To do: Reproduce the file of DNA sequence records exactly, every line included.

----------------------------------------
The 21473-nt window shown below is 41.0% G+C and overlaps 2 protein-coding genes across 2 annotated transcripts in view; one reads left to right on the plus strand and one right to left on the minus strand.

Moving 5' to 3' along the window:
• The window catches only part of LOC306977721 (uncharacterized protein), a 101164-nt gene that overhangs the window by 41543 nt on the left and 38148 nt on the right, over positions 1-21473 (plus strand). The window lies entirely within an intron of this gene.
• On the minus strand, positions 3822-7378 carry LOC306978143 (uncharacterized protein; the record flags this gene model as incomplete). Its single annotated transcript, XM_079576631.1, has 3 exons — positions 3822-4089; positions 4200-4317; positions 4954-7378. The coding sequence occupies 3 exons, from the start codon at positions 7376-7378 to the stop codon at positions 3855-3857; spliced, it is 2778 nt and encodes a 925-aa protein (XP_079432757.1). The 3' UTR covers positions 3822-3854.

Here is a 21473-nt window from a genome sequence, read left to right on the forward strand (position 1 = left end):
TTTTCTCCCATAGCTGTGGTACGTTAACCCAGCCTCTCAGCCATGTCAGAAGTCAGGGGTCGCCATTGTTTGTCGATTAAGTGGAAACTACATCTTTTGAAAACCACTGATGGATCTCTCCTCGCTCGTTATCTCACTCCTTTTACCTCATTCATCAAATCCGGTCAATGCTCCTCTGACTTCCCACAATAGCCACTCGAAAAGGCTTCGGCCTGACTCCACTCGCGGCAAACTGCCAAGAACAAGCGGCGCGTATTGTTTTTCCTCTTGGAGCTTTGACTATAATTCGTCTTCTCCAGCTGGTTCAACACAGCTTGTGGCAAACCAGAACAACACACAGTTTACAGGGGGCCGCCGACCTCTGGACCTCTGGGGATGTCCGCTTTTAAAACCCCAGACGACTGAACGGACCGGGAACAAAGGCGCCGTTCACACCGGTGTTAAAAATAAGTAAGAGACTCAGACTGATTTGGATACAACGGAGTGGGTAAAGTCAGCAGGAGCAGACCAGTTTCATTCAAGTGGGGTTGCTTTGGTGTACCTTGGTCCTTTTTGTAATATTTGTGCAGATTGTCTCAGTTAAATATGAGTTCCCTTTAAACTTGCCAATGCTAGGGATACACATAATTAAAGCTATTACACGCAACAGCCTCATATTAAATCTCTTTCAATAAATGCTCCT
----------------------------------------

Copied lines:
The 21473-nt window shown below is 41.0% G+C and overlaps 2 protein-coding genes across 2 annotated transcripts in view; one reads left to right on the plus strand and one right to left on the minus strand.

Moving 5' to 3' along the window:
• The window catches only part of LOC306977721 (uncharacterized protein), a 101164-nt gene that overhangs the window by 41543 nt on the left and 38148 nt on the right, over positions 1-21473 (plus strand). The window lies entirely within an intron of this gene.
• On the minus strand, positions 3822-7378 carry LOC306978143 (uncharacterized protein; the record flags this gene model as incomplete). Its single annotated transcript, XM_079576631.1, has 3 exons — positions 3822-4089; positions 4200-4317; positions 4954-7378. The coding sequence occupies 3 exons, from the start codon at positions 7376-7378 to the stop codon at positions 3855-3857; spliced, it is 2778 nt and encodes a 925-aa protein (XP_079432757.1). The 3' UTR covers positions 3822-3854.

Here is a 21473-nt window from a genome sequence, read left to right on the forward strand (position 1 = left end):
TTTTCTCCCATAGCTGTGGTACGTTAACCCAGCCTCTCAGCCATGTCAGAAGTCAGGGGTCGCCATTGTTTGTCGATTAAGTGGAAACTACATCTTTTGAAAACCACTGATGGATCTCTCCTCGCTCGTTATCTCACTCCTTTTACCTCATTCATCAAATCCGGTCAATGCTCCTCTGACTTCCCACAATAGCCACTCGAAAAGGCTTCGGCCTGACTCCACTCGCGGCAAACTGCCAAGAACAAGCGGCGCGTATTGTTTTTCCTCTTGGAGCTTTGACTATAATTCGTCTTCTCCAGCTGGTTCAACACAGCTTGTGGCAAACCAGAACAACACACAGTTTACAGGGGGCCGCCGACCTCTGGACCTCTGGGGATGTCCGCTTTTAAAACCCCAGACGACTGAACGGACCGGGAACAAAGGCGCCGTTCACACCGGTGTTAAAAATAAGTAAGAGACTCAGACTGATTTGGATACAACGGAGTGGGTAAAGTCAGCAGGAGCAGACCAGTTTCATTCAAGTGGGGTTGCTTTGGTGTACCTTGGTCCTTTTTGTAATATTTGTGCAGATTGTCTCAGTTAAATATGAGTTCCCTTTAAACTTGCCAATGCTAGGGATACACATAATTAAAGCTATTACACGCAACAGCCTCATATTAAATCTCTTTCAATAAATGCTCCT